May 2007

Good Stewardship Addresses Hopes and Fears

Nothing sends people scurrying for the sexton’s closet faster than hearing the footsteps of the stewardship chairperson coming down the hall. When it comes time for the annual quest for financial support, many parishioners say they can’t pledge for a whole year because they don’t know if they will have enough money for themselves. 

Yet until church treasurers are allowed to print dollar bills, the money has to come from the congregation. So a good stewardship campaign will address the fears of the treasurer (having enough money to pay the church bills) and the parish members (having enough money to pay their own bills).

One campaign that worked exceedingly well for our parish, St. George’s in Clifton Park, New York, provided both practical and spiritual messages about pledging. The campaign, “Stewardship is Discipleship,” had a contemplative theme, a definite timeframe, a mix of tools and a final celebration. Pledges surpassed the goal by 9.5 percent and increased the number of families pledging to 72 percent of the total parish — because of the following factors:

A strong stewardship team
The stewardship committee was comprised of four or five volunteers who had strong marketing and communication skills, an understanding of the financial issues of the parish, and deep faith. While not necessarily the largest pledgers, committee members were people who had giving as a high priority in their lives.

Spend money to make money
A small amount of money was budgeted to produce a professional and polished campaign. All the materials for the campaign were designed and produced by committee members. Stationery, posters, and bookmarks all had a consistent look.

A thoughtful stewardship theme
The theme of “Stewardship is Discipleship” tied in with St. George’s mission statement and a popular component of its adult Christian education. As “a family of disciples joyfully reaching out …” the congregation understood the importance of discipleship in Christian life. Also, for several years clergy and lay leaders had offered a series of year-long Bible studies entitled “Disciple: Becoming Disciples through Bible Study” produced by Abingdon Press, where there was a daily focus on how to be a disciple.

The Committee reminded the congregation that to be a good disciple, one also must be a good steward of all the gifts of time, talent, and treasure that God has given. Proportional giving was encouraged, whether that was one or five percent, or the full tithe. The committee understood that it can be unnerving to commit a proportion of one’s income, but this was where being a true disciple came in.

A clearly defined time schedule
Our campaign ran in the spring, starting one or two weeks after Easter, and lasted only six weeks. The dates were approved well in advance to make it a time to focus on stewardship, and ended promptly as scheduled.

A mix of practical and spiritual messages
We made an effort to balance the type of messages people received. Some people understand that unless they pledge, the church cannot meet its financial obligations. Others respond to the biblical teachings about giving first fruits or giving back to God.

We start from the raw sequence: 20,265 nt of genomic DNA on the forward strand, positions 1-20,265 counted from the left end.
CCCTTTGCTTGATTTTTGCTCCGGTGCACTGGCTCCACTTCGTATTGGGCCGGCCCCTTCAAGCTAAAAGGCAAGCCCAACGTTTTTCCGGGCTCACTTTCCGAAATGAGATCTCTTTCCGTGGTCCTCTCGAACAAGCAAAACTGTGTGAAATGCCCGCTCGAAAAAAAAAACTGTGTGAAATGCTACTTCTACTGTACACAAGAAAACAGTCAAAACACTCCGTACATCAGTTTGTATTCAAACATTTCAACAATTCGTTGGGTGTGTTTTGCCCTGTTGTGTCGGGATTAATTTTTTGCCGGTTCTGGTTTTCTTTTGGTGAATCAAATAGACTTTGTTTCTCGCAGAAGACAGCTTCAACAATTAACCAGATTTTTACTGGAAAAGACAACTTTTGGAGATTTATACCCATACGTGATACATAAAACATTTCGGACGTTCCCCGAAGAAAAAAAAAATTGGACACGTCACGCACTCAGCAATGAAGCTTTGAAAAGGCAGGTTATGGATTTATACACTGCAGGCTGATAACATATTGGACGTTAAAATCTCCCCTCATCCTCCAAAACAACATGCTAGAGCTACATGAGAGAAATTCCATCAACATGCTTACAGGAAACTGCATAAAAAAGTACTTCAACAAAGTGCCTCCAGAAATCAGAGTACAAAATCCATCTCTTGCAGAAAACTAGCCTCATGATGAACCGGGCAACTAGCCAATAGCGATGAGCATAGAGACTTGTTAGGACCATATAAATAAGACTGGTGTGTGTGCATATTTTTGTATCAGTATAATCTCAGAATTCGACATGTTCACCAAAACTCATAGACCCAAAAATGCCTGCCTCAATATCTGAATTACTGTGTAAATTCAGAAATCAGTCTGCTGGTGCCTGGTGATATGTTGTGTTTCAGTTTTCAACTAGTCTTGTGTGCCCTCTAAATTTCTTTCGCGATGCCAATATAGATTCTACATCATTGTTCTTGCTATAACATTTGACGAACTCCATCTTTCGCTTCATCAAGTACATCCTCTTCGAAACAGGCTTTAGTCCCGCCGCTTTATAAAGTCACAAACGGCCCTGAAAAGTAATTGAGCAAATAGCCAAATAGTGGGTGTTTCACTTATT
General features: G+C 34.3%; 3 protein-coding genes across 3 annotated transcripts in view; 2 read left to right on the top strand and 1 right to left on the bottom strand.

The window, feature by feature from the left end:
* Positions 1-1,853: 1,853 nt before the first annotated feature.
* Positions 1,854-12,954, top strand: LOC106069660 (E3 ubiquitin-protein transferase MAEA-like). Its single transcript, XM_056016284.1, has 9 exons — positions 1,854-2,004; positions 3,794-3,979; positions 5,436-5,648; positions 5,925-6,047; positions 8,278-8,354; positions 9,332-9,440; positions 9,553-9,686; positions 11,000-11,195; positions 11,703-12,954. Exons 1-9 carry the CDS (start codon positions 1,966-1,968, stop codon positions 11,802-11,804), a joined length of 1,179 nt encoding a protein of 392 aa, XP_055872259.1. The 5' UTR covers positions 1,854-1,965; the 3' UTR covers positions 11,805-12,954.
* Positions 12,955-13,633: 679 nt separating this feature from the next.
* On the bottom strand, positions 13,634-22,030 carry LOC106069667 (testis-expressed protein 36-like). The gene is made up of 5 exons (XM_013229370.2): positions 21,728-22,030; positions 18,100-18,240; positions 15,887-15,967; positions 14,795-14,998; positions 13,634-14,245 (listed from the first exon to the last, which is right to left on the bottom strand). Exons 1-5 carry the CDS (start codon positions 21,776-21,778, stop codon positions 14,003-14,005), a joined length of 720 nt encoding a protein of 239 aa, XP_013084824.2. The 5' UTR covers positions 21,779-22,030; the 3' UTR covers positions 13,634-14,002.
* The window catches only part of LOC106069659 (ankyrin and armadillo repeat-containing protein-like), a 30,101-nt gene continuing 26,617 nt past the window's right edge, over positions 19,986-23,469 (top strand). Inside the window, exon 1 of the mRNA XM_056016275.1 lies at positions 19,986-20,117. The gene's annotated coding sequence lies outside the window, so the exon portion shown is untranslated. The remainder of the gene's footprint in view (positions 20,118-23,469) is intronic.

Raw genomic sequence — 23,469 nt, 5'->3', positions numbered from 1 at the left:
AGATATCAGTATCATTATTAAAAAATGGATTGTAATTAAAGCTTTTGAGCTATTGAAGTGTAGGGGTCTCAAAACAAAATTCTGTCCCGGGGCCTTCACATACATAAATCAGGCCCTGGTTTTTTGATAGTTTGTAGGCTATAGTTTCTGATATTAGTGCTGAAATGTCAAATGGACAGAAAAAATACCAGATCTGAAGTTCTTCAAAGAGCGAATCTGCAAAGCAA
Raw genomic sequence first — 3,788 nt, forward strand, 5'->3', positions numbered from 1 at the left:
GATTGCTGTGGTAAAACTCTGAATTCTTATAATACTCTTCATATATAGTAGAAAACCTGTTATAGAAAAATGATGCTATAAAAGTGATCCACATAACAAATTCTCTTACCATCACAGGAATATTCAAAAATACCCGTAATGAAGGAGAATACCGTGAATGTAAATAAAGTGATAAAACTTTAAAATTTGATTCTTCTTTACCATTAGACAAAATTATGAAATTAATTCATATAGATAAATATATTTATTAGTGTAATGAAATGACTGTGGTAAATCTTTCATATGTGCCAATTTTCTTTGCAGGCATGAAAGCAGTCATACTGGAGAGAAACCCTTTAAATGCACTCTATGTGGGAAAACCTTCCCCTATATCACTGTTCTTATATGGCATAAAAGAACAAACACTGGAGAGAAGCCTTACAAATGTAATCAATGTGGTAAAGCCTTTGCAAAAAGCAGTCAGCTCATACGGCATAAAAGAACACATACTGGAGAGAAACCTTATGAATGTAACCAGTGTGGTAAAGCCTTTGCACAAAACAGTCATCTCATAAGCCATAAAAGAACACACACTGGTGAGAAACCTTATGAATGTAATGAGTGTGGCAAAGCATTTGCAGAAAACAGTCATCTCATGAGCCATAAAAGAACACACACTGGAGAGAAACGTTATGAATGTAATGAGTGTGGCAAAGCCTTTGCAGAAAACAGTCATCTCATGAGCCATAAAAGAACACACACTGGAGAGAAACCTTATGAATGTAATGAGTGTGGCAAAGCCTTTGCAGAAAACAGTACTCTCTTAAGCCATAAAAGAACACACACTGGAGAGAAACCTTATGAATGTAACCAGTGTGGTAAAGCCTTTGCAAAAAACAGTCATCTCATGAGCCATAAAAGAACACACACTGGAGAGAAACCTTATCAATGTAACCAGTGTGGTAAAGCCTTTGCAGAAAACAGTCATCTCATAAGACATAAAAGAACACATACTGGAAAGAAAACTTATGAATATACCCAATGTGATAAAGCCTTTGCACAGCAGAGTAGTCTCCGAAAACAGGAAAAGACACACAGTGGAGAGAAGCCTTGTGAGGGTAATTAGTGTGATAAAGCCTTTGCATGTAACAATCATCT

Charts explained where money was spent on different ministries, such as outreach, worship, and education. Individuals gave examples of how church funds enabled them to carry out these ministries. 

In addition to spiritual and practical messages in the monthly newsletter and the weekly bulletin, the campaign also offered a variety of “contacts” including:   

  • During Lent, before the start of the campaign, a spiritually-themed letter was mailed to all members asking them to consider their reasons for pledging. 
  • At the start of pledge season, a personalized letter was sent to each parishioner asking for a specific amount of increase in pledging. 
  • Weekly presentations were delivered from the pulpit at each service. In addition to at least one sermon by the clergy, other members of the congregation spoke each week on what motivated them to pledge to St. George’s. 
  • A brief announcement was made at the beginning of various group meetings, such as the choir, Men’s Group, Daughters of the King, Stephen Ministers, etc. to remind people to pledge.

Follow up, say thank you, and celebrate
For those people who lagged in making a pledge, a letter was sent or a phone call made, gently reminding them that the deadline was near. There were times, however, when there were issues that needed to be addressed, whether a person was no longer in a position to make a pledge or was upset with something going on in the church (locally, diocesan-wide, or nationally). These calls were made by knowledgeable stewardship committee members who could tactfully respond to the needs or concerns of the parishioner.

Be grateful
Every person was thanked in writing, even if the pledge was only a dollar a week. Given that each gift was a gift from someone’s heart, that action deserved a grateful thank you. 

Finally, a celebration concluded pledge season. Continuing the “Stewardship is Discipleship” theme, there was a joint celebration on Stewardship and Discipleship Sunday. All outstanding pledge cards were due, and students completing any of the “Disciple” classes received their pins. Culminating with a potluck picnic — and with God’s blessing — the celebration was held outdoors as a feast for the whole parish.

A consultant on board leadership and strategic planning, Kate Ferris was co-chair of Stewardship and Capital Campaigns for St. George’s Episcopal Church in Clifton Park, New York, from 2000-2005. To see more details about the campaign in a fuller text, go to the VestryPaperslink at (

This article is part of the May 2007 Vestry Papers issue on Stewardship